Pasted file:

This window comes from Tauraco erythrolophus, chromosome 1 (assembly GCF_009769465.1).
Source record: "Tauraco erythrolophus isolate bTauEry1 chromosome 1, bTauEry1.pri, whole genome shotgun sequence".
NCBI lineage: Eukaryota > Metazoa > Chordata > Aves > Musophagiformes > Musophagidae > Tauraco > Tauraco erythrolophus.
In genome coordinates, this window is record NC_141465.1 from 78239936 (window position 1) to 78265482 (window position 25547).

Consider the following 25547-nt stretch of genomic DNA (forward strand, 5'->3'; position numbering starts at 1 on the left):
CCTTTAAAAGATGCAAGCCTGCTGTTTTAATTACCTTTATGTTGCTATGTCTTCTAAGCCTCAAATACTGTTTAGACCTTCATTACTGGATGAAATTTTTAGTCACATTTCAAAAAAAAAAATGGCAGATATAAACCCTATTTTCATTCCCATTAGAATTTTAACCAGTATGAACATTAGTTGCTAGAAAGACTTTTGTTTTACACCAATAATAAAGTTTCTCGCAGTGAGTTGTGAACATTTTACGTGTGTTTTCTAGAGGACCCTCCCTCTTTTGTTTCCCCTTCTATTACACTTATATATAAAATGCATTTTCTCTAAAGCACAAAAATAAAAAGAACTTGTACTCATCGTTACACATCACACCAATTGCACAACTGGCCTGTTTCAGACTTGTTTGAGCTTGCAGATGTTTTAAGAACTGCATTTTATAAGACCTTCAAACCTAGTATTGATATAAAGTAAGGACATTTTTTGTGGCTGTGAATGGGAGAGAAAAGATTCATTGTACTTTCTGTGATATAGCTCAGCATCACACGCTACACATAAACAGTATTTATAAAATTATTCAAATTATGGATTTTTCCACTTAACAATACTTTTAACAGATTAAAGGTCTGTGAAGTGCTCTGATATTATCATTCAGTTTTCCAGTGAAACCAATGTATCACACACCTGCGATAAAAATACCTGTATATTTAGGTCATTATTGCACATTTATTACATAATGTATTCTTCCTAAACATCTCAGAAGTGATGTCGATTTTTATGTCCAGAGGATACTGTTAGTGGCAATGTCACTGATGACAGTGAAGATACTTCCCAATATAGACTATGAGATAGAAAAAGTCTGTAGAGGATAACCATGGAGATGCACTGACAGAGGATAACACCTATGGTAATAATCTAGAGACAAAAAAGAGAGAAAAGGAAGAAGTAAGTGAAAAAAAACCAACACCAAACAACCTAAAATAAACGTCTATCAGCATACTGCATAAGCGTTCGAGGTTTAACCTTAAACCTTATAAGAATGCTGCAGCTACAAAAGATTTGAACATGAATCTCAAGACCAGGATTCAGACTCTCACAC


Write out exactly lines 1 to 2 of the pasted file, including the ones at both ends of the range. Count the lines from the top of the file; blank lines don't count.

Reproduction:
This window comes from Tauraco erythrolophus, chromosome 1 (assembly GCF_009769465.1).
Source record: "Tauraco erythrolophus isolate bTauEry1 chromosome 1, bTauEry1.pri, whole genome shotgun sequence".